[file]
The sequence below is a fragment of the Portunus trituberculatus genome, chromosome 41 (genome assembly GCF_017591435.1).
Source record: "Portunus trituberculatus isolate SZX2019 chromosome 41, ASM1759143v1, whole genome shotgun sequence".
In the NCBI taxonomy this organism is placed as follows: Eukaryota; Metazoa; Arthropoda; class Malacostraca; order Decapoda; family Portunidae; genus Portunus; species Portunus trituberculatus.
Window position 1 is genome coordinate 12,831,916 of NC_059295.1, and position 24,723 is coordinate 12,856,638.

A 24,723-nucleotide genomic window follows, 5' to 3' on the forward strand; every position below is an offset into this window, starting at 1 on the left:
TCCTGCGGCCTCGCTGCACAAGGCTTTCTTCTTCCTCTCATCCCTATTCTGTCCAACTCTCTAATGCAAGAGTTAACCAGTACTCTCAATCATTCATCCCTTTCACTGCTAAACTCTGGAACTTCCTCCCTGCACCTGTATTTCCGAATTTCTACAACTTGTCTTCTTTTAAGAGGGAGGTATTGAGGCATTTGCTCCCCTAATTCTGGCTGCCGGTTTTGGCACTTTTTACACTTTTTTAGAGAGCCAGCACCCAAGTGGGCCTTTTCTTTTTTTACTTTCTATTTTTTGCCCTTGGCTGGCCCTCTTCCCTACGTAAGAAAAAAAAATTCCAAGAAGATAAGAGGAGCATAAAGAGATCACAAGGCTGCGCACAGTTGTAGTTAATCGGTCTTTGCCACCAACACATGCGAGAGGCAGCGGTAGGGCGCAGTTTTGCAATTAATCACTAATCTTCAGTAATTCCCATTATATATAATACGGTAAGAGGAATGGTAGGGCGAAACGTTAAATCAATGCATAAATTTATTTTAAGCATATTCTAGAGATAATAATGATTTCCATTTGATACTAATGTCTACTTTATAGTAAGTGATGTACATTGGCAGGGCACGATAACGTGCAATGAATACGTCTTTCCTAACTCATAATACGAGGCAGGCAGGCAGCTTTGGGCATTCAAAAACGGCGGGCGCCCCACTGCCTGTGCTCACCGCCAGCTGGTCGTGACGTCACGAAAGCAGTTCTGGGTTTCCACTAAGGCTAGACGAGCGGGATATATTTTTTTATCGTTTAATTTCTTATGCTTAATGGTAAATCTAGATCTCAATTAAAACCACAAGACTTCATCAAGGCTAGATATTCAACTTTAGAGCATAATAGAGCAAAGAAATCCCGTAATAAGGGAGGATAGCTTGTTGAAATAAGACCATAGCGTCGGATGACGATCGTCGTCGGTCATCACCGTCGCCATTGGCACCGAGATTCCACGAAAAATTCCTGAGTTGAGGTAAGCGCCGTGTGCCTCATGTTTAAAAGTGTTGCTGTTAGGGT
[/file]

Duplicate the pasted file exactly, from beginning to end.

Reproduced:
The sequence below is a fragment of the Portunus trituberculatus genome, chromosome 41 (genome assembly GCF_017591435.1).
Source record: "Portunus trituberculatus isolate SZX2019 chromosome 41, ASM1759143v1, whole genome shotgun sequence".
In the NCBI taxonomy this organism is placed as follows: Eukaryota; Metazoa; Arthropoda; class Malacostraca; order Decapoda; family Portunidae; genus Portunus; species Portunus trituberculatus.
Window position 1 is genome coordinate 12,831,916 of NC_059295.1, and position 24,723 is coordinate 12,856,638.

A 24,723-nucleotide genomic window follows, 5' to 3' on the forward strand; every position below is an offset into this window, starting at 1 on the left:
TCCTGCGGCCTCGCTGCACAAGGCTTTCTTCTTCCTCTCATCCCTATTCTGTCCAACTCTCTAATGCAAGAGTTAACCAGTACTCTCAATCATTCATCCCTTTCACTGCTAAACTCTGGAACTTCCTCCCTGCACCTGTATTTCCGAATTTCTACAACTTGTCTTCTTTTAAGAGGGAGGTATTGAGGCATTTGCTCCCCTAATTCTGGCTGCCGGTTTTGGCACTTTTTACACTTTTTTAGAGAGCCAGCACCCAAGTGGGCCTTTTCTTTTTTTACTTTCTATTTTTTGCCCTTGGCTGGCCCTCTTCCCTACGTAAGAAAAAAAAATTCCAAGAAGATAAGAGGAGCATAAAGAGATCACAAGGCTGCGCACAGTTGTAGTTAATCGGTCTTTGCCACCAACACATGCGAGAGGCAGCGGTAGGGCGCAGTTTTGCAATTAATCACTAATCTTCAGTAATTCCCATTATATATAATACGGTAAGAGGAATGGTAGGGCGAAACGTTAAATCAATGCATAAATTTATTTTAAGCATATTCTAGAGATAATAATGATTTCCATTTGATACTAATGTCTACTTTATAGTAAGTGATGTACATTGGCAGGGCACGATAACGTGCAATGAATACGTCTTTCCTAACTCATAATACGAGGCAGGCAGGCAGCTTTGGGCATTCAAAAACGGCGGGCGCCCCACTGCCTGTGCTCACCGCCAGCTGGTCGTGACGTCACGAAAGCAGTTCTGGGTTTCCACTAAGGCTAGACGAGCGGGATATATTTTTTTATCGTTTAATTTCTTATGCTTAATGGTAAATCTAGATCTCAATTAAAACCACAAGACTTCATCAAGGCTAGATATTCAACTTTAGAGCATAATAGAGCAAAGAAATCCCGTAATAAGGGAGGATAGCTTGTTGAAATAAGACCATAGCGTCGGATGACGATCGTCGTCGGTCATCACCGTCGCCATTGGCACCGAGATTCCACGAAAAATTCCTGAGTTGAGGTAAGCGCCGTGTGCCTCATGTTTAAAAGTGTTGCTGTTAGGGT